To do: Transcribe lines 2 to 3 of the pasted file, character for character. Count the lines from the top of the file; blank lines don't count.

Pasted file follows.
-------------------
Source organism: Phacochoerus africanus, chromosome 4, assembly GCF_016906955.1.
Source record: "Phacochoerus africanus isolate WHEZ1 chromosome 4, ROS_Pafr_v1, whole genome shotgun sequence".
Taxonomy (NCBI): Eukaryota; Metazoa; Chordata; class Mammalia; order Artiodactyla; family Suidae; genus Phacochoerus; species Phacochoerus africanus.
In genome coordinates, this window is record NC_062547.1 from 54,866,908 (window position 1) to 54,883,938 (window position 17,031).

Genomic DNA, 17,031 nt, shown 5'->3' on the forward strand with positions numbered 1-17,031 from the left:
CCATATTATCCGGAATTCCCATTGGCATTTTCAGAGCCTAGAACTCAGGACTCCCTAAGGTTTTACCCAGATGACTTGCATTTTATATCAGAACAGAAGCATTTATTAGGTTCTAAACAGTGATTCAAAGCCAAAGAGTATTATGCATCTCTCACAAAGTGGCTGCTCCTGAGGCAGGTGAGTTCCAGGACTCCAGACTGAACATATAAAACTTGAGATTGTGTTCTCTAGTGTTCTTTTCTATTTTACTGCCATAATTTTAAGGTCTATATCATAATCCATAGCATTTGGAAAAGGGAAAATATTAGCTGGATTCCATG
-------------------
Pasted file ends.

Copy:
Source record: "Phacochoerus africanus isolate WHEZ1 chromosome 4, ROS_Pafr_v1, whole genome shotgun sequence".
Taxonomy (NCBI): Eukaryota; Metazoa; Chordata; class Mammalia; order Artiodactyla; family Suidae; genus Phacochoerus; species Phacochoerus africanus.